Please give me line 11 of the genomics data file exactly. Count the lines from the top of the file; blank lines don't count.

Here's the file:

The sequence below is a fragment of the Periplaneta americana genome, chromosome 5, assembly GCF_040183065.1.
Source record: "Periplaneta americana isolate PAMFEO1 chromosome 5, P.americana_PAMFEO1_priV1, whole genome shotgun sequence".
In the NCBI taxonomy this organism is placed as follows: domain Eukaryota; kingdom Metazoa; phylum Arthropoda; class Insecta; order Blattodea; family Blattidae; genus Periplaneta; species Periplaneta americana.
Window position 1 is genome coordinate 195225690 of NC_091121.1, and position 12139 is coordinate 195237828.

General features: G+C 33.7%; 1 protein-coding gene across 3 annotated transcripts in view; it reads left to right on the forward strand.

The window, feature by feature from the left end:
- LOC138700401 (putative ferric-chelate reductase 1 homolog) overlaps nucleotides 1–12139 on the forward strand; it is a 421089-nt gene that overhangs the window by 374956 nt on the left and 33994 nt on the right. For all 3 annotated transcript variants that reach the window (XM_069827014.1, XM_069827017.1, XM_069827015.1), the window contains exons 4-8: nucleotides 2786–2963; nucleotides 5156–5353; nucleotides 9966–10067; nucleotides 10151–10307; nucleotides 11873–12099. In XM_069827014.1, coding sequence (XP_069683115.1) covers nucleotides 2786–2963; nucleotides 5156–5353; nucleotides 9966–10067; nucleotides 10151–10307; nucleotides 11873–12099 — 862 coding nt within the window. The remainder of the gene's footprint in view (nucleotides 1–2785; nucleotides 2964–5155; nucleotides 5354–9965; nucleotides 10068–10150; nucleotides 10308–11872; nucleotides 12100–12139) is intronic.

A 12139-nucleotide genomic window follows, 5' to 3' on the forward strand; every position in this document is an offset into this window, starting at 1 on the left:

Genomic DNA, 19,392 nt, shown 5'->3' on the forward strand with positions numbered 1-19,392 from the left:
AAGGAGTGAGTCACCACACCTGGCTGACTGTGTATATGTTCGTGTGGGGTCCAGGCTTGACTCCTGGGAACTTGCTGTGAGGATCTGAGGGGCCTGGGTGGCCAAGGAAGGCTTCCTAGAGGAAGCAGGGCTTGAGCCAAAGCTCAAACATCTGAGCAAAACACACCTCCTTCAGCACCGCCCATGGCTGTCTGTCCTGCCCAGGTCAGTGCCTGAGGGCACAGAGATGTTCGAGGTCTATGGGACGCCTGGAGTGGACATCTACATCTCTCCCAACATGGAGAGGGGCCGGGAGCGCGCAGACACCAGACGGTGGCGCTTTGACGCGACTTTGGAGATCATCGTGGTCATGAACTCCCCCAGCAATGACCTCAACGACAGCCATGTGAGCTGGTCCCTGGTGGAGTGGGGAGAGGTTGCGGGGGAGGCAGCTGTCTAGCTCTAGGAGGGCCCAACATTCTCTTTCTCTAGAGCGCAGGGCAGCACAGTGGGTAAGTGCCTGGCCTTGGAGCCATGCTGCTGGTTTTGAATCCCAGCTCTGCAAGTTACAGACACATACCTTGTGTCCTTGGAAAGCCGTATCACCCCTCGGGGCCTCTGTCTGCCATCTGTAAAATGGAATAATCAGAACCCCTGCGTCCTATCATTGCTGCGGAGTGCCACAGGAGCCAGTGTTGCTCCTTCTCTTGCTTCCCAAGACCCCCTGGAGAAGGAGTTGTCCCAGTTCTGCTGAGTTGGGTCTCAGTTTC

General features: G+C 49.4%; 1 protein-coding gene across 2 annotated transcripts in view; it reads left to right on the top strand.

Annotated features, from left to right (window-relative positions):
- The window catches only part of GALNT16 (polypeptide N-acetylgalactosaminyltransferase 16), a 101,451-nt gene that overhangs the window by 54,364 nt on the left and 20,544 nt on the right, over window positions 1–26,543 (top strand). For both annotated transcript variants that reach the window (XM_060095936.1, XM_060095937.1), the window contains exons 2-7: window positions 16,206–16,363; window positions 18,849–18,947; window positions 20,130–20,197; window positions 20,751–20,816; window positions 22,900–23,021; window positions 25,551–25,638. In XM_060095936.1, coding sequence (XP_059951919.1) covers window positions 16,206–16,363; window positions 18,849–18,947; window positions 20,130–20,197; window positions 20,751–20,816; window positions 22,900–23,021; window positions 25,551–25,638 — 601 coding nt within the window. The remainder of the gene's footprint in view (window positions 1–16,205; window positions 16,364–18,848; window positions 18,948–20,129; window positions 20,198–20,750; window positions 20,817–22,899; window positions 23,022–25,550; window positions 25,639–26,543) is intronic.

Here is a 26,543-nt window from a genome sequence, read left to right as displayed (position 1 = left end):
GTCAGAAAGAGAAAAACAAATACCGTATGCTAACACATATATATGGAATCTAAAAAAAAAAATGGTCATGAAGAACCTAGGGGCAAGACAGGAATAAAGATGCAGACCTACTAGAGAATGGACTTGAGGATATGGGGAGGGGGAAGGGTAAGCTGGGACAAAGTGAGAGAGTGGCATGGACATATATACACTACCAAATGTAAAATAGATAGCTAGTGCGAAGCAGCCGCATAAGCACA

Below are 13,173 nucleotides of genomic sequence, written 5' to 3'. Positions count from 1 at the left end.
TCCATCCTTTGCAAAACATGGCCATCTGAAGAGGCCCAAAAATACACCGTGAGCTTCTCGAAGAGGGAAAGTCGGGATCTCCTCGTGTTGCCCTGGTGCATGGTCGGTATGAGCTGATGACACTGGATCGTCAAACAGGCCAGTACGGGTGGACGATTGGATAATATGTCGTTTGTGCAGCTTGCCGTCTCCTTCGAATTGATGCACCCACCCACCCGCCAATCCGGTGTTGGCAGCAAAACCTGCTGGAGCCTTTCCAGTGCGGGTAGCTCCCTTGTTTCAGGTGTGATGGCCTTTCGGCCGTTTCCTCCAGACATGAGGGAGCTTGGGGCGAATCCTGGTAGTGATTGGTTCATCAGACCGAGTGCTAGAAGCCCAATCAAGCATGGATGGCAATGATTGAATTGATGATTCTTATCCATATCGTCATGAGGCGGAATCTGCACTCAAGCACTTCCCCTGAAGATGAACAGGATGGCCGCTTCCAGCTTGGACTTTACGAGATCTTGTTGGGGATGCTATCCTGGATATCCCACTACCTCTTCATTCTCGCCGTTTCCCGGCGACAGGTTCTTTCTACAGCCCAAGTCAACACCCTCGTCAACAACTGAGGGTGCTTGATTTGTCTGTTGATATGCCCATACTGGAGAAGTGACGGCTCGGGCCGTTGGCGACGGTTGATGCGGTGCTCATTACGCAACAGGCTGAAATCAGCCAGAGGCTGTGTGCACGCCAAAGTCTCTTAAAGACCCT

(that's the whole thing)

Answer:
General features: G+C 49.4%; 1 protein-coding gene across 2 annotated transcripts in view; it reads left to right on the top strand.